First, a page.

For this very reason, we’re expanding our portfolio of desktop virtualization solution architectures, along with the ecosystem of technology partners who are helping us accelerate the path to VDI success for environments of all sizes. While Cisco enjoys a strategic relationship with NetApp and EMC, we’re now offering desktop virtualization solutions that also include technologies from partners such as Nimble Storage, Nexenta, Atlantis Computing, Fusion-io, Tegile and others in process.
With these partners’ technologies come new capabilities that exploit key trends in the VDI and data center marketplace, including the proliferation of flash-based storage solutions, and appliance based approaches that mitigate the need for embedded SAN infrastructure and expertise (especially in smaller environments). Additionally, unlike our competitors who are narrowly focused on their own storage portfolio, Cisco can offer our customers the flexibility and choice they desire in selecting the storage technology and solution for VDI, that best fits their environment.
I encourage you to learn more about this exciting new portfolio of architectures by checking out the assets below.
Please also check out the webinar “Customer Insights: Desktop Virtualization On Your Terms”
Our featured guests include:
- Mark Balch, Director UCS Product Management, Cisco
- David Johnson, Principal Analyst, Forrester Research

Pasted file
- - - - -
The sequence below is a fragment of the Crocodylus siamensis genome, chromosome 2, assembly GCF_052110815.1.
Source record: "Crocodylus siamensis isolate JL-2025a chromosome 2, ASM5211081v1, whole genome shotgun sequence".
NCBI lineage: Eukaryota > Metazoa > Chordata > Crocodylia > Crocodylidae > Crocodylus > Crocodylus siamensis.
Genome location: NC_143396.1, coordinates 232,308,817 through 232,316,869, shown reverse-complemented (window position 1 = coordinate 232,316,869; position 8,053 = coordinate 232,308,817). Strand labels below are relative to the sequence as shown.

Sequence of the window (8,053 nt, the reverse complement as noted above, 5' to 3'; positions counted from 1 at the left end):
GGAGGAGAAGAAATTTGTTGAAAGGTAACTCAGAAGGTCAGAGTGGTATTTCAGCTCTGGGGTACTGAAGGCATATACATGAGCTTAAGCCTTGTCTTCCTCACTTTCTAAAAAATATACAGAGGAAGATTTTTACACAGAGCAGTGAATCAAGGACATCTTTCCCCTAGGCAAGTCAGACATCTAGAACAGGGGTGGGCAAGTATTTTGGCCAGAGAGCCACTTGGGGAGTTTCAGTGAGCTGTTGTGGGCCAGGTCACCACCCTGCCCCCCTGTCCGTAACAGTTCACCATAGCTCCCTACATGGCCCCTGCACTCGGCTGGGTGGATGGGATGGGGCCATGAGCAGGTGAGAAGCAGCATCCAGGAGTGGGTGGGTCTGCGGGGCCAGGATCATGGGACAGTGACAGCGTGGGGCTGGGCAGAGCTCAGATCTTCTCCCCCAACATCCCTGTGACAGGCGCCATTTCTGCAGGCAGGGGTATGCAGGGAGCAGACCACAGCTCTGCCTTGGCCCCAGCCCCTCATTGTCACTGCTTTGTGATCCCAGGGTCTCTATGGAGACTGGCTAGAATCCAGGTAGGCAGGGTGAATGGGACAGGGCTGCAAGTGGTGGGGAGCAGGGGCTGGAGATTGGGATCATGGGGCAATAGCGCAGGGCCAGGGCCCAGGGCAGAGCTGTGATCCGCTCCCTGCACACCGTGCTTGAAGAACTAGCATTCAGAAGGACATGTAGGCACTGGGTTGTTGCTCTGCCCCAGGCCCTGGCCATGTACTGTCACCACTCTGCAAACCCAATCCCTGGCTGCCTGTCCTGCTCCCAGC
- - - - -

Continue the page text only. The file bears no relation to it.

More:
- Charles Rosse, Baptist Memorial HealthCare
- Udaya Kiran, WiPro Technologies
- Robert Dixon, University of Colorado, Boulder
- And myself (Jim McHugh) as your Host/Moderator
Check it out and let me know what you think in the Comments section!
Tags: application virtualization, Cisco UCS, desktop virtualization, desktop virtualization solution, storage technology, success in VDI, UCS, UDC, Unified Computing Systems, Unified Data Center, vdi, VDI architectures, virtual desktops, virtualization
Today Cisco is introducing an expanded architectural portfolio and partner ecosystem in support of our successful desktop virtualization solution built on Cisco Unified Computing System (UCS). Cisco UCS market traction has been phenomenal over the last 3 years. In fact, desktop virtualization has been one of the top workloads deployed on UCS as IT organizations apply the benefits of our stateless, simplified operations model, expansive I/O, and scalable performance to desktop workloads in the data center. Combined with unique product integration and the software eco-system partners such as VMware, Citrix and Microsoft, Cisco has delivered a number of reference designs with our strategic storage partners such as EMC and NetApp. Typically, these architectures were based on designs that easily scale from supporting a few hundred virtual desktops to thousands of desktops.
We have seen an inflection point with the perfect storm of the evolution of storage options, desktop software maturity, and data center architectures. One of the important changes in the storage market is the emergence of flash storage to address performance problems.
Taking advantage of enhanced UCS features and expanding the eco-system of storage partners including Atlantis Computing, Fusion-io, LSI, Nexenta, Nimble Storage and Tegile, Cisco is defining a broader portfolio of data center architectures for delivering desktop virtualization solutions – on-board architecture, simplified architecture and scalable architecture. “Converged” or “Unified” infrastructure stacks such as FlexPod and vBlock have, and will continue to be another successful option for desktop delivery infrastructure. Let me walk you through each of these architectural approaches.
Read More »
Tags: application virtualization, Cisco UCS, storage technology, UCS, UDC, Unified Computing Systems, Unified Data Center, vdi, VDI architectures, virtual desktops, virtualization